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Isambard Kingdom Brunei (1806-59)
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Isambard Kingdom Brunei is considered by many to be the greatest civil engineer of the nineteenth century. His father, Marc Isambard Brunei, was also an important engineer, but the son's career eclipsed that of his father. Born in Portsmouth, Isambard was educated in London and Hove, and then sent to France to study with a leading clockmaker, returning at the age of sixteen to finish his apprenticeship with his father. At this time his father was working on the construction of the first tunnel under the Thames, from Wapping to Rotherhithe, and Isambard became chief assistant engineer on the project. The tunnelling was highly dangerous and the Thames often broke through into the work, with much loss of life. Isambard was nearly killed during one such incident and took no further part in the project.

He spent part of his convalescence at Clifton in Bristol and became involved in the scheme to build a bridge across the Avon Gorge. At the second attempt Iris design was accepted, but he was never to see it built. Only the two towers had gone up before the money ran out, and no more work was carried out on it during his lifetime. It was built posthumously as his memorial and is probably his best-known work.

Isambard Kingdom Brunei (1806-59)

Marochetti's statue of Isambard Kingdom Brunei stands in Temple Place, only a short distance from what is left of his bridge.

Through contacts made in Bristol, he carried out work in the city's docks, and this led to him being appointed engineer to the new Great Western Railway, which planned to build a line from London to Bristol. This was to be the greatest undertaking of his life, and for the next fifteen years he was the driving force of the operation, surveying the route, building viaducts and bridges as well as the Box Tunnel and Paddmgton station.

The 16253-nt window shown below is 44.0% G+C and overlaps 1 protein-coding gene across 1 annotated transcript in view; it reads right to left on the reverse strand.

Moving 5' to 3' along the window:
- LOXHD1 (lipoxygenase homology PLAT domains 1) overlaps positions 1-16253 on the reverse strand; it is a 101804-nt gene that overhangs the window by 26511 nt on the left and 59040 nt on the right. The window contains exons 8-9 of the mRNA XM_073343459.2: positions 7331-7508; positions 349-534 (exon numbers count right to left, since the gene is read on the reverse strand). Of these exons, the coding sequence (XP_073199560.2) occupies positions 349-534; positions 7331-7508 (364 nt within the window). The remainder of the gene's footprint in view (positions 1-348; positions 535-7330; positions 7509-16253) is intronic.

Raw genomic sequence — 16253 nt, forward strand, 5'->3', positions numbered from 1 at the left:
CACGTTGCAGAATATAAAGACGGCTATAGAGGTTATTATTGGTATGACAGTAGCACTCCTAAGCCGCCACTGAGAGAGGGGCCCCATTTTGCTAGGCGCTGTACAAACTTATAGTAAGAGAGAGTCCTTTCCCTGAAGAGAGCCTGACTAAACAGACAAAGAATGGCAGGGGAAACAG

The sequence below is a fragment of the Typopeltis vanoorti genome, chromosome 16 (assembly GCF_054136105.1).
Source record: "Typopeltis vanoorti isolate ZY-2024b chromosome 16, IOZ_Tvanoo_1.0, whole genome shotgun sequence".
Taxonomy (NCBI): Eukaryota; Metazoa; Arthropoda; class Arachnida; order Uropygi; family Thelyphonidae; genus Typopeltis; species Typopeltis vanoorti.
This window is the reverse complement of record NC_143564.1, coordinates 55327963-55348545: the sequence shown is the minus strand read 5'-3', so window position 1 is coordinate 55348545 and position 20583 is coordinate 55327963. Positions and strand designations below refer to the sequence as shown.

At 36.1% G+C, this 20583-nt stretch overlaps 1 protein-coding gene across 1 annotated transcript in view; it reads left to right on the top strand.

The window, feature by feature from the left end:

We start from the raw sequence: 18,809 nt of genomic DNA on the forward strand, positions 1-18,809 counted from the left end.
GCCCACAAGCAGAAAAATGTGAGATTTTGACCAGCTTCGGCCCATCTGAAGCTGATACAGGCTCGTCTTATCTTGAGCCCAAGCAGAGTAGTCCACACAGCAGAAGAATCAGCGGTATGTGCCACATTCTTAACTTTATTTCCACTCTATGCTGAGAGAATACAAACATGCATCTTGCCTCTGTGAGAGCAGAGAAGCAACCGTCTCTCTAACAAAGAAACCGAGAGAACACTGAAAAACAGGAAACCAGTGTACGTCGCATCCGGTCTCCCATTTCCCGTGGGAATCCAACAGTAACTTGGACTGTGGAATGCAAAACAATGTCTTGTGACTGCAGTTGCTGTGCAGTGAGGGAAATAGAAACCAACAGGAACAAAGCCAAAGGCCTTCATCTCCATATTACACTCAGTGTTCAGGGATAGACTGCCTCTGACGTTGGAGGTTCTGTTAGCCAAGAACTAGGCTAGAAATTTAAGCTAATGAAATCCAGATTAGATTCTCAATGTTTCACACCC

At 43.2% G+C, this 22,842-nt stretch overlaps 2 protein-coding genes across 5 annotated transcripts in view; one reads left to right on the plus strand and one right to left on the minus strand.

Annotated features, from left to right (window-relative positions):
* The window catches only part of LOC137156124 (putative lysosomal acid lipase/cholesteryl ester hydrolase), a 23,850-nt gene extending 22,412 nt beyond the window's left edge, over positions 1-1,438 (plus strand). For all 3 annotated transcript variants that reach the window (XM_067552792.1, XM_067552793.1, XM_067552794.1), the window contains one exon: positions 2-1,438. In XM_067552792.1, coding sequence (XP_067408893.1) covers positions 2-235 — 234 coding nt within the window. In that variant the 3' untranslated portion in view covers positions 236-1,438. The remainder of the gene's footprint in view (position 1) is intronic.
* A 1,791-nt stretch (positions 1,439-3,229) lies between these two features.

Brunei also designed three of the largest ships of his day. The Great Western, a wooden-hulled paddle steamer, was built to operate from Bristol to New York. When it proved a success, he built an even bigger vessel, the Great Britain, which was the first large iron ship - it was so large that they had to dismantle part of the lock for it to leave the dock. (After a long career, its rusty hull was returned to Bristol in 1970, where, after lengthy restoration, it is now a popular tourist attraction.) His largest ship, the Great Eastern, was built on the Isle of Dogs in London, where remnants of the slipway can still be seen. It was even more ambitious than the previous two, with two sets of engines, driving both paddles and screws. Its construction was fraught with difficulties, and two attempts had to be made to launch it into the Thames in 1858. It was never a commercial success but survived until 1888.
Somehow, with all these major schemes, he still found time for smaller ventures such as the elegant Hungerford Suspension Bridge in London. It is appropriate that, when it was demolished to make way for a railway bridge, the chains were used to complete his Clifton Suspension Bridge.

Brunei died at his home in London and was buried in the family vault in Kensal Green cemetery. The gravestone itself is surprisingly modest, but he is also commemorated by a statue on the Embankment, not far from the Hungerford Bridge. His youngest son, Henry Marc, was also an engineer and worked with Sir John Wolfe-Barry on Tower Bridge and the present Blackfriars Railway Bridge.

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